Feature Friday: Whitney Woerz
Written by Kayla Albee
New York City’s Whitney Woerz wrapped up a recent tour as direct support for pop icon Jesse McCartney earlier this month. Woerz, who is currently a student at LaGuardia High School for the Performing Arts, is also a pop musician who works closely with Bring Change 2 Mind, an organization run by Glenn Close that focuses on mental health.
During her live performances, Woerz is often accompanied by a string ensemble that adds a more intimate layer to the show, while small mason jars filled with glowing lights decorate the stage. Each light represents a life lost to suicide, and Woerz speaks on the importance of de-stigmatizing mental health.
I spoke with Woerz about her tour with Jesse McCartney, her breakthrough single “Ghost Story,” finding balance between being a student and musician, and more. Learn more about Whitney down below!
Q: How have you managed your music / work / school / life balance, and what advice do you have for other musicians around your age who may be feeling overwhelmed?
A: I’m a senior in high school and the teachers don’t really like that I am always absent from their classes... but I am really good about managing my work and music while on the road. And life balances in with going out after shows and exploring each city. It’s always so fun.
Q: Since you're from New York, what are your favorite hidden gems in NYC?
A: I love finding cool vintage thrift stores and there’s this one downtown called Search and Destroy that has this crazy unexpected vibe.
Q: Your 2016 single "Ghost Story" attracted a lot of attention due to the subject matter. When writing the song, was there any apprehension when it came to how it would be received?
A: There was never any apprehension when writing “Ghost Story.” I wrote it for a friend I only knew from social media. She reached out to me and said she wanted to kill herself, so I called suicide hotline right away. In the time period between when I called and when help had arrived, I wrote her a song which I sent to her that night.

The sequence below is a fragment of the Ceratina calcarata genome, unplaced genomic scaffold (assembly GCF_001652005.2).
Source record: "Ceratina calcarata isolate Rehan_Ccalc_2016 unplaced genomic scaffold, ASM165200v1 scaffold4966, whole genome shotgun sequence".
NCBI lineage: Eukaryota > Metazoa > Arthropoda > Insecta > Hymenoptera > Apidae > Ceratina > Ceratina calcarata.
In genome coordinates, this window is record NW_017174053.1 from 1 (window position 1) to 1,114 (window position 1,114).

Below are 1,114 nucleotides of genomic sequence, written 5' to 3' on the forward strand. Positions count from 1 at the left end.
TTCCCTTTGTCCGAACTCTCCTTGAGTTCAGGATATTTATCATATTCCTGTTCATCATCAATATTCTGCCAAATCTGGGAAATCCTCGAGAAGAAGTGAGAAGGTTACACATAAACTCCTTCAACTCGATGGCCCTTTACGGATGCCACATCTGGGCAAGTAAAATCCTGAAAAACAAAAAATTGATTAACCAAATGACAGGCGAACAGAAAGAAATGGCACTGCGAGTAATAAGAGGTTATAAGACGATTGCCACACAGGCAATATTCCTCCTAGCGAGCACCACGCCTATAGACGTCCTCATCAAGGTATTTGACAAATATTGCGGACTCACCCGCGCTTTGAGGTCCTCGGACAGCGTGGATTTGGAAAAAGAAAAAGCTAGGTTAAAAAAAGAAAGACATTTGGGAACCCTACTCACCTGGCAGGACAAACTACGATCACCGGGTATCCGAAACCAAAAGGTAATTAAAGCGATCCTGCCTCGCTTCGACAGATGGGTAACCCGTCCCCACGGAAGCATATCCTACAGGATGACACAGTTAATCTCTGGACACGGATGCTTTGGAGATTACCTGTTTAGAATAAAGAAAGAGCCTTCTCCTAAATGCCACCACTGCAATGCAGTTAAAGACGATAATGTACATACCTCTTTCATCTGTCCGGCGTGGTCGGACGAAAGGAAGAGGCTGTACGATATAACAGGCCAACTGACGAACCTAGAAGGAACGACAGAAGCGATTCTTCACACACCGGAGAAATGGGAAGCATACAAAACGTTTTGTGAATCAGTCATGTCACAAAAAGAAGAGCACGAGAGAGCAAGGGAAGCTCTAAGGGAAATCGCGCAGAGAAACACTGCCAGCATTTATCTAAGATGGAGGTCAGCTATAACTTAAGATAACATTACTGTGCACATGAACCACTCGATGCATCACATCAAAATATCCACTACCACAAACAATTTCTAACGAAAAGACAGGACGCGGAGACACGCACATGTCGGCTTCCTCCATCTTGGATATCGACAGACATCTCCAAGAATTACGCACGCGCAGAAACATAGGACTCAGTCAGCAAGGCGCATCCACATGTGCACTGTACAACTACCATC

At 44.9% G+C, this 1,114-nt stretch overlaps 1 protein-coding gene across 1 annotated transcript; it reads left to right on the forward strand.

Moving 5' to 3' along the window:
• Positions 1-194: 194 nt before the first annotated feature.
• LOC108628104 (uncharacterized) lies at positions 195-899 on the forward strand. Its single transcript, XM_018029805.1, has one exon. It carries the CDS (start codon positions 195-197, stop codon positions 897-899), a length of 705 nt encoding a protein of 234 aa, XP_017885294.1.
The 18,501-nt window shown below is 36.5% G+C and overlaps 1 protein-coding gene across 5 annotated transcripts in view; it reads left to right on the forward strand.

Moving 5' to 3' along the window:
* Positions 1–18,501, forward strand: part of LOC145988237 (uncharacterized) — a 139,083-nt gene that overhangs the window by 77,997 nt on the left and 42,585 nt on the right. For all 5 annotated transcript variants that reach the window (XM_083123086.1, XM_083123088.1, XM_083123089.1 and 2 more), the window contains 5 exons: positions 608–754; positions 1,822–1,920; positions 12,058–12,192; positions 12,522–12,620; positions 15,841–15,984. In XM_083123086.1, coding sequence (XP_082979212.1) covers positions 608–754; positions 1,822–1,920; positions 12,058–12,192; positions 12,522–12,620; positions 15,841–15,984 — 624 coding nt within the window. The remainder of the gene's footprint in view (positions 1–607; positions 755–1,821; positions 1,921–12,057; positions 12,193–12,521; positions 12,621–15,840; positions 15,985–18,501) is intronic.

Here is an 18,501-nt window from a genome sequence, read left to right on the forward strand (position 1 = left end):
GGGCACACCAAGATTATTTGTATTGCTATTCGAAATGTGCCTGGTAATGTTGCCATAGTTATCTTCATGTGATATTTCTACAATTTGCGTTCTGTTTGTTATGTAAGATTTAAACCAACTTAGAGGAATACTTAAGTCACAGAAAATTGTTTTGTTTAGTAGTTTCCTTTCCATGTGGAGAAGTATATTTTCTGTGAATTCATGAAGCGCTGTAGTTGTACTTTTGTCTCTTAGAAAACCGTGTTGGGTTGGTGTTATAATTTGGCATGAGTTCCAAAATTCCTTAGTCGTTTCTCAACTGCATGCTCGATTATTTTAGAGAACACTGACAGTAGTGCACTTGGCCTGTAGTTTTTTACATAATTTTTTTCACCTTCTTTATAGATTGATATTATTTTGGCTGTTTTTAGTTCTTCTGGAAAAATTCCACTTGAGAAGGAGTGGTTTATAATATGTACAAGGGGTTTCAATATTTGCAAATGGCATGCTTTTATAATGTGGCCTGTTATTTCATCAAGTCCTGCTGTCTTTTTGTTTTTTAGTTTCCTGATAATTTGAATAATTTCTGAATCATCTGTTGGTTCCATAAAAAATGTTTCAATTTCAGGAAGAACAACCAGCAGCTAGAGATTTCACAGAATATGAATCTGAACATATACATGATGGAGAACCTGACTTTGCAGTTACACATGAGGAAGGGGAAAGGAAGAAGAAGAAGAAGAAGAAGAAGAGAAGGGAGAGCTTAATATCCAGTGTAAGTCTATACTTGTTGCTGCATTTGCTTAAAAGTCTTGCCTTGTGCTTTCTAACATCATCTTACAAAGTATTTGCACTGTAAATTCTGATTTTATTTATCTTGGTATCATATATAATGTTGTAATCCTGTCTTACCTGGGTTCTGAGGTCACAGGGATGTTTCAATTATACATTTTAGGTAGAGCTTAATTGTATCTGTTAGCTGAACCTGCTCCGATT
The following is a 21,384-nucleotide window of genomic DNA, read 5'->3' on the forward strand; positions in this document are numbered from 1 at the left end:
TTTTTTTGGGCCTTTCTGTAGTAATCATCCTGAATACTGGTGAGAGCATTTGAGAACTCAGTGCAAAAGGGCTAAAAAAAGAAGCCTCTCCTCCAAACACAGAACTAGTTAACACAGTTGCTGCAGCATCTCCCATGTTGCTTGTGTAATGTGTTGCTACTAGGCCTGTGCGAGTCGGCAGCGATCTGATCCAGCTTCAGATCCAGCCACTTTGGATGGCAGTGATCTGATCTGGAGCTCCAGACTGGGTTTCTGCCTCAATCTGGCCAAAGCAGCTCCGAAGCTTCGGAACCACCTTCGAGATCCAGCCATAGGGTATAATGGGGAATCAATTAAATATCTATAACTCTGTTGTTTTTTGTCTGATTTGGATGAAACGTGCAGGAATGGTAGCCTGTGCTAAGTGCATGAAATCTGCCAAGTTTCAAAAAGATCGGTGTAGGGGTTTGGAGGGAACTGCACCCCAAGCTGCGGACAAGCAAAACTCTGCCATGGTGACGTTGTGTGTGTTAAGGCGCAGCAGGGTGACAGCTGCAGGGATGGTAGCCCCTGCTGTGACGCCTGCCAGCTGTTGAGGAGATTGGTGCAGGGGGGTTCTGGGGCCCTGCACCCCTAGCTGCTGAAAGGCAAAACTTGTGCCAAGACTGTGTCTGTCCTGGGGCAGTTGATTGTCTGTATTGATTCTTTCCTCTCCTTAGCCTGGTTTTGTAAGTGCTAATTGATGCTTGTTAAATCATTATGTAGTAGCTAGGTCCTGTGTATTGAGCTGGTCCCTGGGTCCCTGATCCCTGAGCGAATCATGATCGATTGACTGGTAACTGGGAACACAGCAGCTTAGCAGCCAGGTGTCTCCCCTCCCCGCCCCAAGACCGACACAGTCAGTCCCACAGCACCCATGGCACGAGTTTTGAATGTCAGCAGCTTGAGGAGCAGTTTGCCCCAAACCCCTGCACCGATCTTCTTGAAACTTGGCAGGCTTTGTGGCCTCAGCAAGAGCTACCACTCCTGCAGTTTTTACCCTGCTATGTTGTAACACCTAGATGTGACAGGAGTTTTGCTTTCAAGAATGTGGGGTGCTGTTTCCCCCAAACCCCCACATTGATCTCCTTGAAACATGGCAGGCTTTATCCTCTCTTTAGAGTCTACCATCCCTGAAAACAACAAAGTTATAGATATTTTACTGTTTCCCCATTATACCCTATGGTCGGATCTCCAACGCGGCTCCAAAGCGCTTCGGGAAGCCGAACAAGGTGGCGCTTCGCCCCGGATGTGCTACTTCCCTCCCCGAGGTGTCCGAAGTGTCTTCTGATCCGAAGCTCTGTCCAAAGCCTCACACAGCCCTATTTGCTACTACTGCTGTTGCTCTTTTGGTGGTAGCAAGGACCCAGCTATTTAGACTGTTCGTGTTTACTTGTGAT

She said I had saved her life and the song inspired her to get professional help. I put the song out in hopes that it it could help one person, it could help so many more. It’s goal was to help end the stigma around mental illness and I definitely achieved that with no apprehension.
Q: Why is talking about mental health important to you, and what would you like to see artists do more of to make the topic of mental health in the industry less taboo?
A: Mental health is important to me because so many more people than we know struggle with something and it’s rarely talked about so rarely acted upon. Through out the years it’s becoming less taboo which is amazing! Artists have been opening up about issues that are relatable and I think that if even more do that too, we could really make a change.
Q: Your newer material is going in a bit of a different direction than your earlier music. What can fans expect from future releases?
A: Fans can expect a newer sound with super deep, relatable and interesting lyrics.
Q: When it comes to your tour with Jesse McCartney, are there any specific cities that you were looking forward to performing in?
A: I always love going to the West Coast so I’m super excited to play in LA.
Q: The string ensemble during your live performance was incredible. Did you know from the start that you wanted to have that sort of live music, or was it something that evolved over time?
A: We bring this incredible string quartet to a few select performances to enhance the set. It was an idea my producer had and I love when they play with me because it brings such a unique vibe to the sound and the look of the show.